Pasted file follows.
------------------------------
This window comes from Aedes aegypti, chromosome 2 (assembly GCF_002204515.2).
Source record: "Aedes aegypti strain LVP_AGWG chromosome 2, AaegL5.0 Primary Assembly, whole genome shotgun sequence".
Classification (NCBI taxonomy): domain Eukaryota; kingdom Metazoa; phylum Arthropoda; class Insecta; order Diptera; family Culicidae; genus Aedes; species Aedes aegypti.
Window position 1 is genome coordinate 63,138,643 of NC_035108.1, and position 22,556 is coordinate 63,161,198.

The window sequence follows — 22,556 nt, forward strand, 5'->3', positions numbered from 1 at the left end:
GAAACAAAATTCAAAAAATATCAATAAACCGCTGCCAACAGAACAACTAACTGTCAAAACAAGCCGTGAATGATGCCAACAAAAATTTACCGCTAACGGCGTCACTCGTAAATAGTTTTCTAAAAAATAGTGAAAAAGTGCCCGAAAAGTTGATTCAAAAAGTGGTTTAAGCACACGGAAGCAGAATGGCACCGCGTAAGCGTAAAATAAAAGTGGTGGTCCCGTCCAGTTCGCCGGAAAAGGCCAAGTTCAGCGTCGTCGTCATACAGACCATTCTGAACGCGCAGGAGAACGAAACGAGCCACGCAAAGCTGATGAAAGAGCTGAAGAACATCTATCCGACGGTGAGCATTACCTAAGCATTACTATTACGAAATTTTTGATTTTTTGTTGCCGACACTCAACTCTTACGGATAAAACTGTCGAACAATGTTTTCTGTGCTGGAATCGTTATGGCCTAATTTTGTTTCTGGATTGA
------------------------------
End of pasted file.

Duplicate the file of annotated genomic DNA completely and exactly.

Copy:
This window comes from Aedes aegypti, chromosome 2 (assembly GCF_002204515.2).
Source record: "Aedes aegypti strain LVP_AGWG chromosome 2, AaegL5.0 Primary Assembly, whole genome shotgun sequence".
Classification (NCBI taxonomy): domain Eukaryota; kingdom Metazoa; phylum Arthropoda; class Insecta; order Diptera; family Culicidae; genus Aedes; species Aedes aegypti.
Window position 1 is genome coordinate 63,138,643 of NC_035108.1, and position 22,556 is coordinate 63,161,198.

The window sequence follows — 22,556 nt, forward strand, 5'->3', positions numbered from 1 at the left end:
GAAACAAAATTCAAAAAATATCAATAAACCGCTGCCAACAGAACAACTAACTGTCAAAACAAGCCGTGAATGATGCCAACAAAAATTTACCGCTAACGGCGTCACTCGTAAATAGTTTTCTAAAAAATAGTGAAAAAGTGCCCGAAAAGTTGATTCAAAAAGTGGTTTAAGCACACGGAAGCAGAATGGCACCGCGTAAGCGTAAAATAAAAGTGGTGGTCCCGTCCAGTTCGCCGGAAAAGGCCAAGTTCAGCGTCGTCGTCATACAGACCATTCTGAACGCGCAGGAGAACGAAACGAGCCACGCAAAGCTGATGAAAGAGCTGAAGAACATCTATCCGACGGTGAGCATTACCTAAGCATTACTATTACGAAATTTTTGATTTTTTGTTGCCGACACTCAACTCTTACGGATAAAACTGTCGAACAATGTTTTCTGTGCTGGAATCGTTATGGCCTAATTTTGTTTCTGGATTGA